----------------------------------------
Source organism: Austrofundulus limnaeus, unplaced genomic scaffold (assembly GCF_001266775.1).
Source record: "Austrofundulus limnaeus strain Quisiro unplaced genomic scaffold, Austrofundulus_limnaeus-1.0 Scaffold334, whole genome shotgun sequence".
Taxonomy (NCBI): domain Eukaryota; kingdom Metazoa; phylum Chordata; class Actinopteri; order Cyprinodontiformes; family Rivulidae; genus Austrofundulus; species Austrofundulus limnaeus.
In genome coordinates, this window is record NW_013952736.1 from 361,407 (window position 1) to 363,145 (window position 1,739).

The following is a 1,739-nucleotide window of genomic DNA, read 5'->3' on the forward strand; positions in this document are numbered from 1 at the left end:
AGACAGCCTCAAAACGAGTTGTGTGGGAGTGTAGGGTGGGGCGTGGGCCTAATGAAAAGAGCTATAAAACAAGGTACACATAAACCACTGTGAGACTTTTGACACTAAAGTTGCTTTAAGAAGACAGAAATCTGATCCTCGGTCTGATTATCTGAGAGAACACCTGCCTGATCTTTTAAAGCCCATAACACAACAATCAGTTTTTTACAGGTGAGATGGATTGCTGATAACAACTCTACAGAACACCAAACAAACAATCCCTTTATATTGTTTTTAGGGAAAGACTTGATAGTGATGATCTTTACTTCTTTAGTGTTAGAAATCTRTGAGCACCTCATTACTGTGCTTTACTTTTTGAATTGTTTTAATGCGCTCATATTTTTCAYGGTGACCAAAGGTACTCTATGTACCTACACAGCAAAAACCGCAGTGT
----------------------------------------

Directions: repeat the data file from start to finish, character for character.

Source organism: Austrofundulus limnaeus, unplaced genomic scaffold (assembly GCF_001266775.1).
Source record: "Austrofundulus limnaeus strain Quisiro unplaced genomic scaffold, Austrofundulus_limnaeus-1.0 Scaffold334, whole genome shotgun sequence".
Taxonomy (NCBI): domain Eukaryota; kingdom Metazoa; phylum Chordata; class Actinopteri; order Cyprinodontiformes; family Rivulidae; genus Austrofundulus; species Austrofundulus limnaeus.
In genome coordinates, this window is record NW_013952736.1 from 361,407 (window position 1) to 363,145 (window position 1,739).

The following is a 1,739-nucleotide window of genomic DNA, read 5'->3' on the forward strand; positions in this document are numbered from 1 at the left end:
AGACAGCCTCAAAACGAGTTGTGTGGGAGTGTAGGGTGGGGCGTGGGCCTAATGAAAAGAGCTATAAAACAAGGTACACATAAACCACTGTGAGACTTTTGACACTAAAGTTGCTTTAAGAAGACAGAAATCTGATCCTCGGTCTGATTATCTGAGAGAACACCTGCCTGATCTTTTAAAGCCCATAACACAACAATCAGTTTTTTACAGGTGAGATGGATTGCTGATAACAACTCTACAGAACACCAAACAAACAATCCCTTTATATTGTTTTTAGGGAAAGACTTGATAGTGATGATCTTTACTTCTTTAGTGTTAGAAATCTRTGAGCACCTCATTACTGTGCTTTACTTTTTGAATTGTTTTAATGCGCTCATATTTTTCAYGGTGACCAAAGGTACTCTATGTACCTACACAGCAAAAACCGCAGTGT